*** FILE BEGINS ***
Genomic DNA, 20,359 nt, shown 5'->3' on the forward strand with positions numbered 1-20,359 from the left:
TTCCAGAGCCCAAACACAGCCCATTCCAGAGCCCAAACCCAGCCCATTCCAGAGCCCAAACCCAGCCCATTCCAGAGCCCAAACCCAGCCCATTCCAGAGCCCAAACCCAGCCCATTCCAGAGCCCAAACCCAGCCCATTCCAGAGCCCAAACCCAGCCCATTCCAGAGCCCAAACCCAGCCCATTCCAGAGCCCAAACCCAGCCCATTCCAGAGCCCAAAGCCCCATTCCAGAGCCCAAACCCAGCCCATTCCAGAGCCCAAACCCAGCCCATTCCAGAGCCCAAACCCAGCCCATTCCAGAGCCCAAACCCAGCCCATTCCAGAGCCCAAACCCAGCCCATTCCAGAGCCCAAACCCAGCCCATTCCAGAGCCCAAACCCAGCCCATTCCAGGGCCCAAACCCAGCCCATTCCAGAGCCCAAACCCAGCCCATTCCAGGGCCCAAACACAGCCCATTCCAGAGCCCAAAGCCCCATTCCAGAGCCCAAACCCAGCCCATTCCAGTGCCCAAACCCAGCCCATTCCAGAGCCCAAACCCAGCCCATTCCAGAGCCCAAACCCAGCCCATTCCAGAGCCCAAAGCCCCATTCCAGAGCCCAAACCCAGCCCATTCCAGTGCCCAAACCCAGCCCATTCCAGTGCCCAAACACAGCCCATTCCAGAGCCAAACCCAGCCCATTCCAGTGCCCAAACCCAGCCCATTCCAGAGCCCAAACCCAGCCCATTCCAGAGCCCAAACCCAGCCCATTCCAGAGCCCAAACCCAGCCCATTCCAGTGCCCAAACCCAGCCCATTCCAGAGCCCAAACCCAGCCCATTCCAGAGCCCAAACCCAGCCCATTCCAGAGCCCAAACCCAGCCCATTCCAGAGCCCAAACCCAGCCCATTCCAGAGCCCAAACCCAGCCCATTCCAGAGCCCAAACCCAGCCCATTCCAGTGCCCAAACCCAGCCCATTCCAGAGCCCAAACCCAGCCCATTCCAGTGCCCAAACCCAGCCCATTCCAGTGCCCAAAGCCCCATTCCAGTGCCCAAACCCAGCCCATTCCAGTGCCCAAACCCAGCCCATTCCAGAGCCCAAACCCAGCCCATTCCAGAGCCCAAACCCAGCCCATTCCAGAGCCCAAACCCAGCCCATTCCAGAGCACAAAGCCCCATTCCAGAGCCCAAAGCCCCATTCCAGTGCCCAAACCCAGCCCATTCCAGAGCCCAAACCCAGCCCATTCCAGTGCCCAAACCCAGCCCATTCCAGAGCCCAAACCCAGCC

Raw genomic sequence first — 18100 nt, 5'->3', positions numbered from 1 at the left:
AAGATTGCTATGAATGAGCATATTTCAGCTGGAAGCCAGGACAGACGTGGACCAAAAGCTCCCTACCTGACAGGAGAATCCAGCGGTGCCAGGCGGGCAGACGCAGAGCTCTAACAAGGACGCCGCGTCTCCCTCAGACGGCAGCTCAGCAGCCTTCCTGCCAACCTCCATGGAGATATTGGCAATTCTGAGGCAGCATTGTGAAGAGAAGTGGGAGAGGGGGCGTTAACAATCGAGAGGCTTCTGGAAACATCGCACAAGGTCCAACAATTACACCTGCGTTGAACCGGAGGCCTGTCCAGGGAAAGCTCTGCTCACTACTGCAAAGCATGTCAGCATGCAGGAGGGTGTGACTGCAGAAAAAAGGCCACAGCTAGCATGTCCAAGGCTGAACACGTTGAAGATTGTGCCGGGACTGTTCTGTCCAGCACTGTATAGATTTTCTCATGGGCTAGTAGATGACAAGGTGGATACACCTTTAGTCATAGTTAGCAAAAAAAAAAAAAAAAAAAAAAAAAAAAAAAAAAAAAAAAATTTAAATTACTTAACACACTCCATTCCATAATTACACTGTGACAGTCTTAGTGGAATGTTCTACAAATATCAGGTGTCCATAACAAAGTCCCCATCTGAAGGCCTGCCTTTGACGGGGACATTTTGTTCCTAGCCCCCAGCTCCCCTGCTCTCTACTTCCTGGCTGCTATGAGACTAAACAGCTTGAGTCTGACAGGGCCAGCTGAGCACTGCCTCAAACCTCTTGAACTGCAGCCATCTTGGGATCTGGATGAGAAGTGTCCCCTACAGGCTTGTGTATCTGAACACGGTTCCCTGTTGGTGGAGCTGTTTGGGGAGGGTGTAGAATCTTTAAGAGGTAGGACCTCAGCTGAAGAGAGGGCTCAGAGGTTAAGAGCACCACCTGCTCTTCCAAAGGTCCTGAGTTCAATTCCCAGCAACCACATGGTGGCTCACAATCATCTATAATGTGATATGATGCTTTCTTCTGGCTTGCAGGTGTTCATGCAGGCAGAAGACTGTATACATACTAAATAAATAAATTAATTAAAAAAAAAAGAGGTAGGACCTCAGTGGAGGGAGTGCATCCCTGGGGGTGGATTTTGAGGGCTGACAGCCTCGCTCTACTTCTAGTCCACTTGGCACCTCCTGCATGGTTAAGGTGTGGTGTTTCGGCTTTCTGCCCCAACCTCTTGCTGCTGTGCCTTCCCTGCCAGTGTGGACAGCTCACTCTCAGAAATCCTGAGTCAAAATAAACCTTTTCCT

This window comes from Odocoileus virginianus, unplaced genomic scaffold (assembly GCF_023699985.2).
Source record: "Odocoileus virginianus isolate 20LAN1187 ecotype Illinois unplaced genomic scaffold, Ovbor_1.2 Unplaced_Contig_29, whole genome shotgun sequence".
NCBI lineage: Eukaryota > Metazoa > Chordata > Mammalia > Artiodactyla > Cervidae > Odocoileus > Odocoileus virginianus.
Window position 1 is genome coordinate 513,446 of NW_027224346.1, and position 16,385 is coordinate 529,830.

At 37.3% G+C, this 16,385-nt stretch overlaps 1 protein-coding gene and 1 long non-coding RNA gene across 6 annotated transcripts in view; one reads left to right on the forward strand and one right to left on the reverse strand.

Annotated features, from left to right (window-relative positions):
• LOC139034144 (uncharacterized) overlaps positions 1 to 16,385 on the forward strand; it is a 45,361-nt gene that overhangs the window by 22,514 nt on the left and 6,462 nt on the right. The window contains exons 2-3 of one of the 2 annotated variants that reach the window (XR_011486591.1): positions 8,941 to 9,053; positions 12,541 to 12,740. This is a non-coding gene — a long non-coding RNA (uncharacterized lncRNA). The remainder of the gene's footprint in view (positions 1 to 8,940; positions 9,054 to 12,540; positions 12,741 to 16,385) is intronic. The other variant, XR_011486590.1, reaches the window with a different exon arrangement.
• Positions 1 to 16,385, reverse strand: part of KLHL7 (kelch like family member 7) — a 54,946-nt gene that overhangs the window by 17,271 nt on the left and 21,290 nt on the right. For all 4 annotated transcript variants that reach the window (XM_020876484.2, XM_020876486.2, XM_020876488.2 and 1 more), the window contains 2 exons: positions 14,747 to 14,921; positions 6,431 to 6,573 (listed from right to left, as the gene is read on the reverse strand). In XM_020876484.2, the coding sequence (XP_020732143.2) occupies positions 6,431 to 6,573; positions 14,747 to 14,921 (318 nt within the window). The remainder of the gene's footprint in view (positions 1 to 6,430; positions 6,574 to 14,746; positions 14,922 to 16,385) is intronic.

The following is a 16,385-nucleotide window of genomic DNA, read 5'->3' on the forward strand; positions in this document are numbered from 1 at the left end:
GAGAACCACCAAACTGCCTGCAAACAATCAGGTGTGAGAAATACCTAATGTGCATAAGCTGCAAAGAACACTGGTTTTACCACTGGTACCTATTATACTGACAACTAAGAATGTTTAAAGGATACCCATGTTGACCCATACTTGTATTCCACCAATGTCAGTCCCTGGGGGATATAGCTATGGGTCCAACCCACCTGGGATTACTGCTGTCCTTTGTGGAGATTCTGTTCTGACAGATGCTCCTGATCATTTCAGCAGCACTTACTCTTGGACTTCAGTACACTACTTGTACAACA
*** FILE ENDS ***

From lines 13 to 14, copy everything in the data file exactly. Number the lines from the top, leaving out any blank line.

The following is a 16,385-nucleotide window of genomic DNA, read 5'->3' on the forward strand; positions in this document are numbered from 1 at the left end:
GAGAACCACCAAACTGCCTGCAAACAATCAGGTGTGAGAAATACCTAATGTGCATAAGCTGCAAAGAACACTGGTTTTACCACTGGTACCTATTATACTGACAACTAAGAATGTTTAAAGGATACCCATGTTGACCCATACTTGTATTCCACCAATGTCAGTCCCTGGGGGATATAGCTATGGGTCCAACCCACCTGGGATTACTGCTGTCCTTTGTGGAGATTCTGTTCTGACAGATGCTCCTGATCATTTCAGCAGCACTTACTCTTGGACTTCAGTACACTACTTGTACAACA